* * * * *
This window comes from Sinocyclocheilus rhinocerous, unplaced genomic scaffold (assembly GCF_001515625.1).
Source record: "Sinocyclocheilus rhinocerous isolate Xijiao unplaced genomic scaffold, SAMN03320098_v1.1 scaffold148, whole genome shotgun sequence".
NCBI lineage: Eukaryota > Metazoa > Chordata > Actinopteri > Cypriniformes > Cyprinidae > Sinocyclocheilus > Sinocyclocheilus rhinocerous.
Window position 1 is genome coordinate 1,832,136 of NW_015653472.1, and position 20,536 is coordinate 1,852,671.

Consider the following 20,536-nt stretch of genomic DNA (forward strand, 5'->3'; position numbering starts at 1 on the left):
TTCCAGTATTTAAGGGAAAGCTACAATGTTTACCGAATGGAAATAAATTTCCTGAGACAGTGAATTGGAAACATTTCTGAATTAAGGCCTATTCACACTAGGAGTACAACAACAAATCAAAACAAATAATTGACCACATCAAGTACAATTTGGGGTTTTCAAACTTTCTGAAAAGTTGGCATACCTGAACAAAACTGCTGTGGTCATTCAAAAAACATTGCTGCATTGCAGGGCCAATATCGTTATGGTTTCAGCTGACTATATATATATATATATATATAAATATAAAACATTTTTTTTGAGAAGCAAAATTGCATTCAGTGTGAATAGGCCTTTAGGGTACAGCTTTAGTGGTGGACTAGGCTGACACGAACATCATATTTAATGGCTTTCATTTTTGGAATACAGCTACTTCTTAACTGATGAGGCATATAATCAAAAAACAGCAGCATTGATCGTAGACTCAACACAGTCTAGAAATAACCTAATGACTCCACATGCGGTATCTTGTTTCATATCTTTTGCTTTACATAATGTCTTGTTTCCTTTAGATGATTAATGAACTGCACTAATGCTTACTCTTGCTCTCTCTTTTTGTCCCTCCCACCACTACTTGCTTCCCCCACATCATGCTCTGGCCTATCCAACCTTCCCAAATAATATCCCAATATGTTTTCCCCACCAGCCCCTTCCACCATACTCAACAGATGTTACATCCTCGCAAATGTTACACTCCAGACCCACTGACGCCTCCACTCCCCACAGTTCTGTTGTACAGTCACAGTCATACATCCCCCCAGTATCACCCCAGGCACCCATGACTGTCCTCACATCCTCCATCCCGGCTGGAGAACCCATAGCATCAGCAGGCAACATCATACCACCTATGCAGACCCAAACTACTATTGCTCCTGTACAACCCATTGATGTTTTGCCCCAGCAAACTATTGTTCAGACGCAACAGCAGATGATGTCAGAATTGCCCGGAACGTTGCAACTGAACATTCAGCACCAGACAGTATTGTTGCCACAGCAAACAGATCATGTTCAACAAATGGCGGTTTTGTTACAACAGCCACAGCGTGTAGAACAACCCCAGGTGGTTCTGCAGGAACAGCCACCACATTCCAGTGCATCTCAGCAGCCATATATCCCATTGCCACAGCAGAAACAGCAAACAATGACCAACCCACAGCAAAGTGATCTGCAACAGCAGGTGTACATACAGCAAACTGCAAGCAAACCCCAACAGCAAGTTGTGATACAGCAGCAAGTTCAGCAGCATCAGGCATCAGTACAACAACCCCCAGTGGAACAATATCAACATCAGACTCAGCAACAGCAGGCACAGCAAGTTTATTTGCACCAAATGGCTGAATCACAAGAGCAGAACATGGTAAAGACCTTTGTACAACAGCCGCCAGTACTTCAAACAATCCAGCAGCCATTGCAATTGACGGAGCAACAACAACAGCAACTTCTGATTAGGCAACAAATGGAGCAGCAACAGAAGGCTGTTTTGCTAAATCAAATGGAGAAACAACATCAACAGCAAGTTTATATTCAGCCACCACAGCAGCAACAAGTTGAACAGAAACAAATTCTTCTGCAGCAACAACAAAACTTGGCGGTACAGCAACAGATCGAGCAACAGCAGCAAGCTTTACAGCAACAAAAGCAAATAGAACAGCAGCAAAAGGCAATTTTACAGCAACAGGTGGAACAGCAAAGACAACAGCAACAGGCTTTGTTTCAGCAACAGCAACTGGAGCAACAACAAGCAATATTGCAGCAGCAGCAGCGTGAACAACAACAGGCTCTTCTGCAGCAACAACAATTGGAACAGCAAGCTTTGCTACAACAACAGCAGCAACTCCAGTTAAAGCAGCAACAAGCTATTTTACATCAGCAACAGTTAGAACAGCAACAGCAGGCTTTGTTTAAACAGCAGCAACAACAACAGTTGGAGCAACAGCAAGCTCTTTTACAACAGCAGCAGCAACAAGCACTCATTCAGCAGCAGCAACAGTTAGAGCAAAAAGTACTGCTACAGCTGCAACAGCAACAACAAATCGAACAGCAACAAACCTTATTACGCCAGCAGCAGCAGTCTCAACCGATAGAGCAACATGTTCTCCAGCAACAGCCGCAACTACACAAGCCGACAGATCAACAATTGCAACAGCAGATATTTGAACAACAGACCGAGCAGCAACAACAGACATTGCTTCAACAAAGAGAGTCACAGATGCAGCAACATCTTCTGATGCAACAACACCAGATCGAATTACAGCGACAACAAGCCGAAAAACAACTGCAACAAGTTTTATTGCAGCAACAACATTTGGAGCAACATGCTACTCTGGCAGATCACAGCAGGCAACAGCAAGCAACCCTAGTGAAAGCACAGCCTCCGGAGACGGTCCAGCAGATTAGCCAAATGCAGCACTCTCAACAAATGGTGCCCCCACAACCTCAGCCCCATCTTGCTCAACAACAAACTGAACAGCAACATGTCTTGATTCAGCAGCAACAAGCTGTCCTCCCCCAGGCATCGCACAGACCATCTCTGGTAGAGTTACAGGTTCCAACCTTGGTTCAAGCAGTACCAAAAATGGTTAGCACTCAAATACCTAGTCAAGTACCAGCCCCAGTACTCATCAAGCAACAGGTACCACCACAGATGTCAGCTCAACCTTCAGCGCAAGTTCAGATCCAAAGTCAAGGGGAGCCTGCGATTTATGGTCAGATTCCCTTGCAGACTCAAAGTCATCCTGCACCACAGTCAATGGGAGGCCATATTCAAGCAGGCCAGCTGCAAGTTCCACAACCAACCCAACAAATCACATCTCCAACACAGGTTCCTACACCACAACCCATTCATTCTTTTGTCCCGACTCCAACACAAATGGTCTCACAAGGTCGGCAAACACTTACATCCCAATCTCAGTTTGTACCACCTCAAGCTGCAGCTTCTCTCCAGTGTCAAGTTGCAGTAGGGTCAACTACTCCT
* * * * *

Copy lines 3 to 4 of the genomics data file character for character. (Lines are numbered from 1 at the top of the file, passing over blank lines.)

NCBI lineage: Eukaryota > Metazoa > Chordata > Actinopteri > Cypriniformes > Cyprinidae > Sinocyclocheilus > Sinocyclocheilus rhinocerous.
Window position 1 is genome coordinate 1,832,136 of NW_015653472.1, and position 20,536 is coordinate 1,852,671.